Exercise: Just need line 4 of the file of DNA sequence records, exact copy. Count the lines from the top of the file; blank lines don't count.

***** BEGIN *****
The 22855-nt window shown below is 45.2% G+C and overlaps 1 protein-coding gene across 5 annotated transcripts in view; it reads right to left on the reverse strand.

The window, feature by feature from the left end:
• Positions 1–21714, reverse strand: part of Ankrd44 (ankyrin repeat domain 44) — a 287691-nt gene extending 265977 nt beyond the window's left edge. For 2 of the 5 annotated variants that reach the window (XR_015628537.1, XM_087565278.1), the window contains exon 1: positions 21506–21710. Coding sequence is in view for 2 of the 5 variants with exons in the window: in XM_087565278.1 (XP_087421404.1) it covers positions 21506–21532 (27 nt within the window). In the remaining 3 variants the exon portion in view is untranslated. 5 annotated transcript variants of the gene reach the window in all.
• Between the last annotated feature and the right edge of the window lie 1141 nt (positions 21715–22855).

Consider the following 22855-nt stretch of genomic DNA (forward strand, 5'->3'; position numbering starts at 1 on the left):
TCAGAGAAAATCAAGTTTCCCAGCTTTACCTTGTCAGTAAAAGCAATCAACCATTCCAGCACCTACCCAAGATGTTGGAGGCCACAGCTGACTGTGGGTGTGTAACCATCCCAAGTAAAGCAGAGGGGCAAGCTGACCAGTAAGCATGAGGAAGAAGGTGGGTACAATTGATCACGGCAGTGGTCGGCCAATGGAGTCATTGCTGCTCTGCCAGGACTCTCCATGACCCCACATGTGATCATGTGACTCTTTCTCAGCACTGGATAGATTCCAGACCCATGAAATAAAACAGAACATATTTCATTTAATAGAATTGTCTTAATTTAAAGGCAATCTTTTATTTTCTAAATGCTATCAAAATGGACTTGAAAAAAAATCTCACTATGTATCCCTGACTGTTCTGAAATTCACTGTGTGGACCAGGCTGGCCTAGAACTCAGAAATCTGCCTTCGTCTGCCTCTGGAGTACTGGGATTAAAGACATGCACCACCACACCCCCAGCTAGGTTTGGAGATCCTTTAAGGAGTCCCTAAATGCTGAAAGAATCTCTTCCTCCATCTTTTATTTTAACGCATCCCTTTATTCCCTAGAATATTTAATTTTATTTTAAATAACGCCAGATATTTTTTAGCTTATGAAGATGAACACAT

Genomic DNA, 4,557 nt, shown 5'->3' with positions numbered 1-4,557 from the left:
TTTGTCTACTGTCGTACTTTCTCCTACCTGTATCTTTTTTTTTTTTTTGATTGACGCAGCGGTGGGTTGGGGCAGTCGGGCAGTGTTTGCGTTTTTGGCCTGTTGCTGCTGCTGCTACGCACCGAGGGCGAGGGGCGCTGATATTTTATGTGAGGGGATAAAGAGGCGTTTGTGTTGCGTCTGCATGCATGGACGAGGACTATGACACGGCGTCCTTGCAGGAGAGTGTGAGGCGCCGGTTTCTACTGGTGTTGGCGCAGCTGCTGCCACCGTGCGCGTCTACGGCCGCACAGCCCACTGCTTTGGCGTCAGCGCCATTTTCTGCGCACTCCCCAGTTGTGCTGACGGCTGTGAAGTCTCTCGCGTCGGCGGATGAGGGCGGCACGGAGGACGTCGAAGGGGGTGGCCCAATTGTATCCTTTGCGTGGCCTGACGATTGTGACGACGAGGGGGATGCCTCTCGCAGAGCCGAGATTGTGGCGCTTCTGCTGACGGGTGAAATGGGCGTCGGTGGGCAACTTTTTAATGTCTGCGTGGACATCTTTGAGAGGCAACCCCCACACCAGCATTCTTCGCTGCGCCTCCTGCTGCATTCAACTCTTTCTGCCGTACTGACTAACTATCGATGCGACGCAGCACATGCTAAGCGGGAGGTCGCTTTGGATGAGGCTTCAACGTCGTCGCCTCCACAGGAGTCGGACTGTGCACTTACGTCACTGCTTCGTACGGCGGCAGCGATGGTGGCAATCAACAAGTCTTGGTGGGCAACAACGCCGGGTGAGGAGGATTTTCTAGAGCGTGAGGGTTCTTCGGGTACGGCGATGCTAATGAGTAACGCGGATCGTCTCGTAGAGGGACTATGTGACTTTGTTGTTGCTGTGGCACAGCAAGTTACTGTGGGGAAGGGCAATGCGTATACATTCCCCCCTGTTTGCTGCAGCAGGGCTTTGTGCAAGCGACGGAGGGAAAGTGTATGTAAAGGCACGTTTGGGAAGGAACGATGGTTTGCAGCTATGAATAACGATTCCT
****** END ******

• Between the last annotated feature and the right edge of the window lie 1141 nt (positions 21715–22855).